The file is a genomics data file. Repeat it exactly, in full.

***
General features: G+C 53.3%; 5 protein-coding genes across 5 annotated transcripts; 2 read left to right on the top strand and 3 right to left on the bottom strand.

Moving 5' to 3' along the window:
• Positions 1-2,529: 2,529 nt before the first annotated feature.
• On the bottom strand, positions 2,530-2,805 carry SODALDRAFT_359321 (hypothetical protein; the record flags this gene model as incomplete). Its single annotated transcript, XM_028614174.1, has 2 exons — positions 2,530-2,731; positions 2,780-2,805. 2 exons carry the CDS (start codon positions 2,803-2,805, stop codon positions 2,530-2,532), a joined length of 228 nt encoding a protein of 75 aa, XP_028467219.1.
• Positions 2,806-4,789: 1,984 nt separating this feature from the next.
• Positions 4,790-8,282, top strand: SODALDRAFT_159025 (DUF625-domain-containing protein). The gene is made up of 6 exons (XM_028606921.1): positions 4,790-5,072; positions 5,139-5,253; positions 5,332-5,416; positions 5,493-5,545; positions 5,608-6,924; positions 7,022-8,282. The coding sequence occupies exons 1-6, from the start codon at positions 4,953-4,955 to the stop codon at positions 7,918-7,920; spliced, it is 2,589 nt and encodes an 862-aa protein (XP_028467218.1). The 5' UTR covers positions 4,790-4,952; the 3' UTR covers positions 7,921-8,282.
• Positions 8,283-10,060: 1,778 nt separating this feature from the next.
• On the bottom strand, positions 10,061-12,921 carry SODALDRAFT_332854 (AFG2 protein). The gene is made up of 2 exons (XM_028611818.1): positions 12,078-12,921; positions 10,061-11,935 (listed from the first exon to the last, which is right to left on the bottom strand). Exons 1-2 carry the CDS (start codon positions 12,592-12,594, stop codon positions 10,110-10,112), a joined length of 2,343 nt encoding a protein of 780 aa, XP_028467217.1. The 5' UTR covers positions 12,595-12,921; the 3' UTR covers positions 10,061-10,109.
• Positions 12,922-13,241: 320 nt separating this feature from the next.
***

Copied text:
General features: G+C 53.3%; 5 protein-coding genes across 5 annotated transcripts; 2 read left to right on the top strand and 3 right to left on the bottom strand.

Moving 5' to 3' along the window:
• Positions 1-2,529: 2,529 nt before the first annotated feature.
• On the bottom strand, positions 2,530-2,805 carry SODALDRAFT_359321 (hypothetical protein; the record flags this gene model as incomplete). Its single annotated transcript, XM_028614174.1, has 2 exons — positions 2,530-2,731; positions 2,780-2,805. 2 exons carry the CDS (start codon positions 2,803-2,805, stop codon positions 2,530-2,532), a joined length of 228 nt encoding a protein of 75 aa, XP_028467219.1.
• Positions 2,806-4,789: 1,984 nt separating this feature from the next.
• Positions 4,790-8,282, top strand: SODALDRAFT_159025 (DUF625-domain-containing protein). The gene is made up of 6 exons (XM_028606921.1): positions 4,790-5,072; positions 5,139-5,253; positions 5,332-5,416; positions 5,493-5,545; positions 5,608-6,924; positions 7,022-8,282. The coding sequence occupies exons 1-6, from the start codon at positions 4,953-4,955 to the stop codon at positions 7,918-7,920; spliced, it is 2,589 nt and encodes an 862-aa protein (XP_028467218.1). The 5' UTR covers positions 4,790-4,952; the 3' UTR covers positions 7,921-8,282.
• Positions 8,283-10,060: 1,778 nt separating this feature from the next.
• On the bottom strand, positions 10,061-12,921 carry SODALDRAFT_332854 (AFG2 protein). The gene is made up of 2 exons (XM_028611818.1): positions 12,078-12,921; positions 10,061-11,935 (listed from the first exon to the last, which is right to left on the bottom strand). Exons 1-2 carry the CDS (start codon positions 12,592-12,594, stop codon positions 10,110-10,112), a joined length of 2,343 nt encoding a protein of 780 aa, XP_028467217.1. The 5' UTR covers positions 12,595-12,921; the 3' UTR covers positions 10,061-10,109.
• Positions 12,922-13,241: 320 nt separating this feature from the next.